I have several questions. First I am confused about the mingling of livestock. If I were to doctor a calf with an antibiotic, say for pneumonia, do I have to remove that animal from the organic herd, or can it stay in the herd? The only thing different about it from the others is that it has been given an antibiotic.

Next, say I have a group of cattle that are not certified organic, for example a set of calves that I purchase to finish on grass. Do these cattle have to be kept separate from my organic herd? The management practices will be no different between my organic herd and my non-organic herd.

And my last question, for now. I know my beef-cow herd has to be managed organically, starting the third trimester until the calves are weaned from them. For me there is about a 10-to-12 week window after weaning and before the start of the third trimester. Is it possible to feed non-organic feed, say hay that has been purchased, to my cows in this timeframe? If I do feed non-organic feed in this time frame, do I have to take the pasture the cows were in at the time out of organic production?

Pat Thomson



We turned your question over to our friend Leslie Zuck, executive director of Pennyslvania Certified Organic. Here’s what Leslie had to say:

“In order to answer your questions accurately, I would need to know if your cattle are for dairy or beef production. For the time being, I will answer as though they are for beef.

“The treated animal can continue to be housed with organic animals, but it must be clearly marked and identified in your records, with date and material it was treated with. The treated animal cannot be sold or represented as organic because organic animals must be continuously managed organically their entire lives (and before birth during the last trimester of gestation.)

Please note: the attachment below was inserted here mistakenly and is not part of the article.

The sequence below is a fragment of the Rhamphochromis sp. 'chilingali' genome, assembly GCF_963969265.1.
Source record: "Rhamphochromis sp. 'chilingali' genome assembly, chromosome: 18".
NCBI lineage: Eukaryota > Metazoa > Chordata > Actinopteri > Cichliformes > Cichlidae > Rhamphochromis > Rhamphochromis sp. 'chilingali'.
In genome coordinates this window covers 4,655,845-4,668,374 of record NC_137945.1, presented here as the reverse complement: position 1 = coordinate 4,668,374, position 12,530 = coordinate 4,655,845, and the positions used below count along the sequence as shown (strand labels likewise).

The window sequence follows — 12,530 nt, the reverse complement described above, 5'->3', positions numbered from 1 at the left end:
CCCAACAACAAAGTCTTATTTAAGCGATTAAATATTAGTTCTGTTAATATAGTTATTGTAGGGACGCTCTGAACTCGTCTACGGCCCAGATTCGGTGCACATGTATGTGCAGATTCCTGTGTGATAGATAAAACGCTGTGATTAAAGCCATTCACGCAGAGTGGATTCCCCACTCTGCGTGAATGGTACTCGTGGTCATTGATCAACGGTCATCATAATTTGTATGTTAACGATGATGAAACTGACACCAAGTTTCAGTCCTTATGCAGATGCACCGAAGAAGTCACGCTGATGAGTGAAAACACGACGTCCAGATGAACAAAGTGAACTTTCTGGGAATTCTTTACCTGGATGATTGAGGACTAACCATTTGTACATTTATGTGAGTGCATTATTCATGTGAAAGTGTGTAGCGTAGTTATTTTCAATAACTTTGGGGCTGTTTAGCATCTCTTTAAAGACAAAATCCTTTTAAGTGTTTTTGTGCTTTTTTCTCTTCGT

“As for separating your organic and non-organic animals, the same answer holds. It is very important that the non-organic animals can be clearly distinguished from the organic animals, so there is no mistake.

”Organic animals cannot be brought in and out of organic management. Therefore, you would not be allowed to give non-organic feed to your organic brood cows during the period you mentioned. A bull, however, does not have to be managed organically, unless you plan to sell him as an organic animal. If you do feed non-organic hay in a pasture, the feeding area would have to be removed from organic production, unless you could keep the hay from coming in contact with the ground. For example, you could feed it in a dry lot or concrete area that could be swept clean.

I hope this helps. As always, check with your certifier before making any changes to your organic system plan. If you are not certified yet, get in touch with a certifier as soon as possible, as some certifiers may require additional information or documentation in these particular circumstances. If you have additional questions or would like a free information packet on applying for organic certification, you can contact our organic transition specialist, Patty Neiner, at patty@paorganic.org.

Leslie Zuck
Executive director
Pennsylvania Certified Organic



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